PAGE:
UPDATE: From Ross Ramsey at the Trib:

In a letter urging Texas Attorney General Ken Paxton to take legal action to stop the proposal, state Rep. Chris Turner, D-Grand Prairie, framed the idea as an attack on Texas.

“Filing suit to block the Presidential Memorandum to the Secretary of Commerce dated July 21 would be wholly consistent with your official biography that explains as Attorney General, you are ‘focused on protecting Texans and upholding Texas laws and the Constitution’ and ‘fighting federal overreach.’ Indeed, if unchallenged, the President’s actions would likely hurt Texas more than any other state.”

The partisan politics here are clear enough. Turner is the chairman of the Texas House Democratic Caucus. Paxton, a Republican, is the newly branded co-chair of the national Lawyers for Trump.

But not all that is political is partisan, even in an election year. Does anyone in elected office here think Texas should have less influence in Washington, D.C.?

Good question. Someone should ask Ken Paxton, and Greg Abbott, and Dan Patrick, and John Cornyn and Ted Cruz, and all of the Republican members of Congress.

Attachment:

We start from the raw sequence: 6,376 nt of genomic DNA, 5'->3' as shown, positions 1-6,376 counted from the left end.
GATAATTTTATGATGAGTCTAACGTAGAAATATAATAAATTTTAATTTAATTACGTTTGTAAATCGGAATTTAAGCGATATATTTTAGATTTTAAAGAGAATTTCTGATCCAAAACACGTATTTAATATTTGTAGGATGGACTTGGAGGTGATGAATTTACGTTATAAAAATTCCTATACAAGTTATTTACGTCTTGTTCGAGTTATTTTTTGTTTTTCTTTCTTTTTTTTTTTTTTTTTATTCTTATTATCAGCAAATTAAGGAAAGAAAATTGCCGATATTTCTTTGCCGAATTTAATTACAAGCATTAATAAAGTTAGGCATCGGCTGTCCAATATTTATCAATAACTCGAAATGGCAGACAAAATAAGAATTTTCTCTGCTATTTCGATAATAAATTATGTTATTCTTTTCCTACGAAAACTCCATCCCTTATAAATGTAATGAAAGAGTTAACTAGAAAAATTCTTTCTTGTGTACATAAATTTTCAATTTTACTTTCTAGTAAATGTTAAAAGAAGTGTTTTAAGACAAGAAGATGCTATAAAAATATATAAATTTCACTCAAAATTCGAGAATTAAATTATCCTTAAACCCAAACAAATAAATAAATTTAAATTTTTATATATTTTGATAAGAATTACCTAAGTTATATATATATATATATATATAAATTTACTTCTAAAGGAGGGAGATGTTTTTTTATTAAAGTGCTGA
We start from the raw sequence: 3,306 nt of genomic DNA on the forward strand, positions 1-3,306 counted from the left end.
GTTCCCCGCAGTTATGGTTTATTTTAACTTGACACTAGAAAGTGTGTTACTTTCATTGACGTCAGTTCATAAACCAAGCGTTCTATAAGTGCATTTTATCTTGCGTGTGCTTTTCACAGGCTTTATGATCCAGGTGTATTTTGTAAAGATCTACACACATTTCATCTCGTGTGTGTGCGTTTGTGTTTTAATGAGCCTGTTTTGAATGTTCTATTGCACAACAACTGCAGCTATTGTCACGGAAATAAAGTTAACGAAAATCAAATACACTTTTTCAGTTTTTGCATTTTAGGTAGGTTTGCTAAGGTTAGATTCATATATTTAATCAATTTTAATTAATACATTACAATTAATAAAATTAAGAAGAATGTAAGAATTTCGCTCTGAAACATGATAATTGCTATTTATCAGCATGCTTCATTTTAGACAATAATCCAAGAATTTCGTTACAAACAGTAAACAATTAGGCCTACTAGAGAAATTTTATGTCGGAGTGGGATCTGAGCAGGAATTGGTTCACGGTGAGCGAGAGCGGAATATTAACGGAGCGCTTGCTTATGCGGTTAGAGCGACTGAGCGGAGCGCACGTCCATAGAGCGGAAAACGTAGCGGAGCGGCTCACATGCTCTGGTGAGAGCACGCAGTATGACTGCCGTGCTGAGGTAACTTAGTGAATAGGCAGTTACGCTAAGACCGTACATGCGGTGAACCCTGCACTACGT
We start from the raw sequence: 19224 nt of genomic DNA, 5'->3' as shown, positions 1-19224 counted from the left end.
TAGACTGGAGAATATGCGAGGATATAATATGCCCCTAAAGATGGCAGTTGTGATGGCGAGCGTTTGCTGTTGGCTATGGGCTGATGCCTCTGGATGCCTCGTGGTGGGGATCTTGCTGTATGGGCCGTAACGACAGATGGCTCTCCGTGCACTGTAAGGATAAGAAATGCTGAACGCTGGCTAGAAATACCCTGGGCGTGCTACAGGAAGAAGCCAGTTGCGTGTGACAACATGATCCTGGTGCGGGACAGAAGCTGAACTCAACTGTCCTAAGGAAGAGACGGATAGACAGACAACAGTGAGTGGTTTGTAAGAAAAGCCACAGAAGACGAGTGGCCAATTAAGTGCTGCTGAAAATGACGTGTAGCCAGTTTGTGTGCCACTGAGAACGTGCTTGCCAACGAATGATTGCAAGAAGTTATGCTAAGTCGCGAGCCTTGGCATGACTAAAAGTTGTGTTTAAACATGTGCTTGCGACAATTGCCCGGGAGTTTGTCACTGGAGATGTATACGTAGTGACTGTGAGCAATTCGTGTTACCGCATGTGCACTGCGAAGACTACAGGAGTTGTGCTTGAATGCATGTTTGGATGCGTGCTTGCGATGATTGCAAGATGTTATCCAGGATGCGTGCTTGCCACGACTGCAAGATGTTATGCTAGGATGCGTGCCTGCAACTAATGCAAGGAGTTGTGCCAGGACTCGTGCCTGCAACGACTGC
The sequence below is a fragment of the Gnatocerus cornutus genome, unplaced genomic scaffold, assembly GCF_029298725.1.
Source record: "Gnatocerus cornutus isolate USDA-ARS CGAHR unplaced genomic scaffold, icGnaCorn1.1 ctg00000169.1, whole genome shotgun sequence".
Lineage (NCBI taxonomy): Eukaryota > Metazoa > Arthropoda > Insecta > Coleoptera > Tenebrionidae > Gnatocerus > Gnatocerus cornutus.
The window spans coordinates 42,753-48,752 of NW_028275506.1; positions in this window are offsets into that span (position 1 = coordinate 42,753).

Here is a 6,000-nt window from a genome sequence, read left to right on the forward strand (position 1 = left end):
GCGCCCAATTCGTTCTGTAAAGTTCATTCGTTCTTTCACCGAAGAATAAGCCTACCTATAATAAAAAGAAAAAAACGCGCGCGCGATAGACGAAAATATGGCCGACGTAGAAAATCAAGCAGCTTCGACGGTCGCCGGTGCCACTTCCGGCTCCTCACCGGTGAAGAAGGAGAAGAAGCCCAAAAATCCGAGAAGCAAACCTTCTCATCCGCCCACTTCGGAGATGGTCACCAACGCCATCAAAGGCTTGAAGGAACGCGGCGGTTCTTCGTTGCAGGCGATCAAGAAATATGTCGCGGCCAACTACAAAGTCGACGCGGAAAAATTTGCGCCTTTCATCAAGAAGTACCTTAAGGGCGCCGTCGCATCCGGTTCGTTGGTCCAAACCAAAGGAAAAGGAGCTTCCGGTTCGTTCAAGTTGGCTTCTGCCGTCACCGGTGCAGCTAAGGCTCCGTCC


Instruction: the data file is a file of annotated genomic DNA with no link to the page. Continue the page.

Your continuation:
Let’s talk “meaningful reform”

Chief Acevedo brought it up, so let’s go there.

Houston Police Chief Art Acevedo’s voice cracked several times and his eyes welled as he railed against the death of George Floyd beneath a policeman’s knee and implored protesters to demonstrate peacefully with him.

“I will not allow anyone to tear down this city, because this is our city,” Acevedo shouted on Sunday to the group of mostly black Houstonians surrounding him at one of many protests in the wake of video showing Floyd’s fatal encounter with police in Minneapolis. “Pay close attention! Because these little white guys with their skateboards are the ones starting all the s–t.”

Video of Acevedo’s profanity-laced remarks went viral and, along with his other blunt statements this week, won the chief acclaim from those outraged by the death of Floyd, a former Third Ward resident.